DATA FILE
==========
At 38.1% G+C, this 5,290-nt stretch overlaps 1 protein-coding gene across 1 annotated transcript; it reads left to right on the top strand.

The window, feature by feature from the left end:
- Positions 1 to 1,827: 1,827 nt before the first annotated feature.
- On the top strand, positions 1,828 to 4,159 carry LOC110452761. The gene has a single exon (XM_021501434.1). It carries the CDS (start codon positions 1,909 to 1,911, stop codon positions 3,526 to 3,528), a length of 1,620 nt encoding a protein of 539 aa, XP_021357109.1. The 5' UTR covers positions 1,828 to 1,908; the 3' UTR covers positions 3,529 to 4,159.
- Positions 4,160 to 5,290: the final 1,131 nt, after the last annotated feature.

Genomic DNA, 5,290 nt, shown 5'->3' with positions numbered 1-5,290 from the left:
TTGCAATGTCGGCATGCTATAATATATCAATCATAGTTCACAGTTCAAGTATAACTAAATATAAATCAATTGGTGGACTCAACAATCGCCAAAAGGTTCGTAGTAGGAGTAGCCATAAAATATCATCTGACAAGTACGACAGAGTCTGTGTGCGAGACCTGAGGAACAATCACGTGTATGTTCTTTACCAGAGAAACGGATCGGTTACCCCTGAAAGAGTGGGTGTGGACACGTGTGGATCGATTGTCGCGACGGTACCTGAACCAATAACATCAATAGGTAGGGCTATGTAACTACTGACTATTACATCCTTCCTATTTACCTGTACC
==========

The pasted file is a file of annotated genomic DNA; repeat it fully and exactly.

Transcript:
At 38.1% G+C, this 5,290-nt stretch overlaps 1 protein-coding gene across 1 annotated transcript; it reads left to right on the top strand.

The window, feature by feature from the left end:
- Positions 1 to 1,827: 1,827 nt before the first annotated feature.
- On the top strand, positions 1,828 to 4,159 carry LOC110452761. The gene has a single exon (XM_021501434.1). It carries the CDS (start codon positions 1,909 to 1,911, stop codon positions 3,526 to 3,528), a length of 1,620 nt encoding a protein of 539 aa, XP_021357109.1. The 5' UTR covers positions 1,828 to 1,908; the 3' UTR covers positions 3,529 to 4,159.
- Positions 4,160 to 5,290: the final 1,131 nt, after the last annotated feature.

Genomic DNA, 5,290 nt, shown 5'->3' with positions numbered 1-5,290 from the left:
TTGCAATGTCGGCATGCTATAATATATCAATCATAGTTCACAGTTCAAGTATAACTAAATATAAATCAATTGGTGGACTCAACAATCGCCAAAAGGTTCGTAGTAGGAGTAGCCATAAAATATCATCTGACAAGTACGACAGAGTCTGTGTGCGAGACCTGAGGAACAATCACGTGTATGTTCTTTACCAGAGAAACGGATCGGTTACCCCTGAAAGAGTGGGTGTGGACACGTGTGGATCGATTGTCGCGACGGTACCTGAACCAATAACATCAATAGGTAGGGCTATGTAACTACTGACTATTACATCCTTCCTATTTACCTGTACC